Review Summary: I'm the boy who cried, wolf.
When it comes to inner states of mind, I like to agree with Max Richter’s selection of Kafka: that ‘everyone carries a room about inside them.’
If we run with this view for a while, we can see that the room inside Frederic Merk - the man behind this project - is quite a dreary place indeed. It’s isolated, first and foremost, perhaps with a single chair placed at its centre confronting a wall of naked plasterboard; with light trapped in the narrow beams that squeeze through gaps in the shutters. I’d like to think that next to the chair sat a battered old guitar and a rusty harmonica, too. A musical outlet for whatever clouds his mind.
The Boy Who Cried Wolf
can therefore be viewed as the result of this outlook: it’s anti-culture, anti-conformist, anti-heroes and in general anti-everything that Merk thinks is stuffed down our throats without a second thought. Initially quite depressing - with its downtrodden monologues spotted around a dreamy blend of acoustic folk, psychedelic themes and an ambient state of mind - it’s only after tuning in to small subtleties and a permeating cynicism that the sadness becomes inescapable. At the same time, he’s painfully aware of the futility of his outlook and the experiences it has cost him: a sentiment perfectly shown in the wonderfully mysterious and confused ‘The Boy Who Cried Again,’ which takes time to depart from its spiralling, plucked guitar notes for a face-to-face admission of Merk’s flaws: ‘I’m the boy who cried wolf... who never said what needed to be said... the guy who forgot to kiss her once.’
A confession that just serves to make it all worse.
So what is The Boy Who Cried Wolf
, then" A reflection of the past or a warning for the future" I’d be surprised if Merk knew, to be honest, but he does supply plenty to think about. The harmonica-backed Scottish tones in ‘A Second Chance’ attacks the notion that ‘we’re the lucky ones,’
in such a heart-wrenchingly broken way that it’s able to be deeply moving without moving anywhere close to preachy. ‘Asshole’ is an entirely different and more bitter story, as well as being slightly more straightforward in its approach as it acknowledges the futility of many ‘great’ accomplishments, sadly (in a bad way this time) marking a bit of a low point for the record.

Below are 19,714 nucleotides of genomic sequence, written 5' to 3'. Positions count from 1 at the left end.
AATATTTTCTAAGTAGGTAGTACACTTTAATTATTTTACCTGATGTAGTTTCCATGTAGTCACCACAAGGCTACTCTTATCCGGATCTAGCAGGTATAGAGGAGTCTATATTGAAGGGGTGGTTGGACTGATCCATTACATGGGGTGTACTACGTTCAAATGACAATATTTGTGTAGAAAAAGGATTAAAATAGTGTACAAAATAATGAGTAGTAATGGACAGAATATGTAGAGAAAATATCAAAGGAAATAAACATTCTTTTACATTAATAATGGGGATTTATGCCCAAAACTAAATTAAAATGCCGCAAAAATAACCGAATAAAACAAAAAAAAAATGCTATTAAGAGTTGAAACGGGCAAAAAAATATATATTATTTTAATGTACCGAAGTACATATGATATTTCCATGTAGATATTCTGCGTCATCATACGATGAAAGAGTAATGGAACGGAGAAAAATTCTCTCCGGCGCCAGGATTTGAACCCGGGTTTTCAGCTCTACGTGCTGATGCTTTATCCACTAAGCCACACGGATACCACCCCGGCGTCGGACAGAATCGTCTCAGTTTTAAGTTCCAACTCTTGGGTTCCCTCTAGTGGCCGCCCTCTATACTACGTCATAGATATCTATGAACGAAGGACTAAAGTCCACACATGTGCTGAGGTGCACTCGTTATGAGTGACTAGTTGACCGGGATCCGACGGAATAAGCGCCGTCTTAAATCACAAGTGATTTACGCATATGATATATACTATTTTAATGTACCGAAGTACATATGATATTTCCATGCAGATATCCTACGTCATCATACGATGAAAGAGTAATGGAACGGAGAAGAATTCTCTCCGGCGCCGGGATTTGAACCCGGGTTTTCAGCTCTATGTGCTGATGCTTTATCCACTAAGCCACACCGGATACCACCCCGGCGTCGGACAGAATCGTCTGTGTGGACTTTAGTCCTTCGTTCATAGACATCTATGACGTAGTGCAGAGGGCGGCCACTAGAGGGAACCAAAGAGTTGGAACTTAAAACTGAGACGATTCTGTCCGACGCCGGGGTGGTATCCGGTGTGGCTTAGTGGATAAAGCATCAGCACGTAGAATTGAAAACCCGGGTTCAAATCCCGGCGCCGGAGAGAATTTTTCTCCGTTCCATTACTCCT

The real strength of the album, however, lies more in the music itself than in the ideas it tries to convey. After what can only be a ‘Happy New Year’ to himself, ‘Unbedingt’ follows up with a rich, almost post-rock interlude with layers of guitars and scratched, incomprehensible vocal samples that builds up to a chime-led peak. It’s utterly beautiful, especially as in the context of the album it strikes us as an acceptance of sorts for Merk’s view of the world. Elsewhere the album brings a mixed bag of folk-come-country jams and short ambient hums, all fulfilling the same, mellow purpose of providing a contemplative yet rustic atmosphere. It’s evident that Merk prefers to hint at feelings instead of explicitly describing them, such as ‘Gimme Some Booze,’ which combines a simple, laid back country guitar with a slow chant of the title. A description of giving up against the world told only in three (or four if you can’t accept the abbreviation) words.
It’s rare that an album in this segment of the musical spectrum goes so far out of its way to be sad, but the marriage of obvious depression and subtle reinforcement ends up being far more powerful than we could have hoped. The Boy Who Cried Wolf
doesn’t overdo it, however, as it mixes in plenty of apathy, beauty and self-awareness too, so it’s always a bit of a surprise how bleak the album can really be. This isn’t an album for everyone, but then again when could it ever be" It’s an album’s worth of time-out for anyone who wants to break out of their routine and relax into a detached, sad and empty room; with a chair in the centre and only small shards of light reaching in from outside.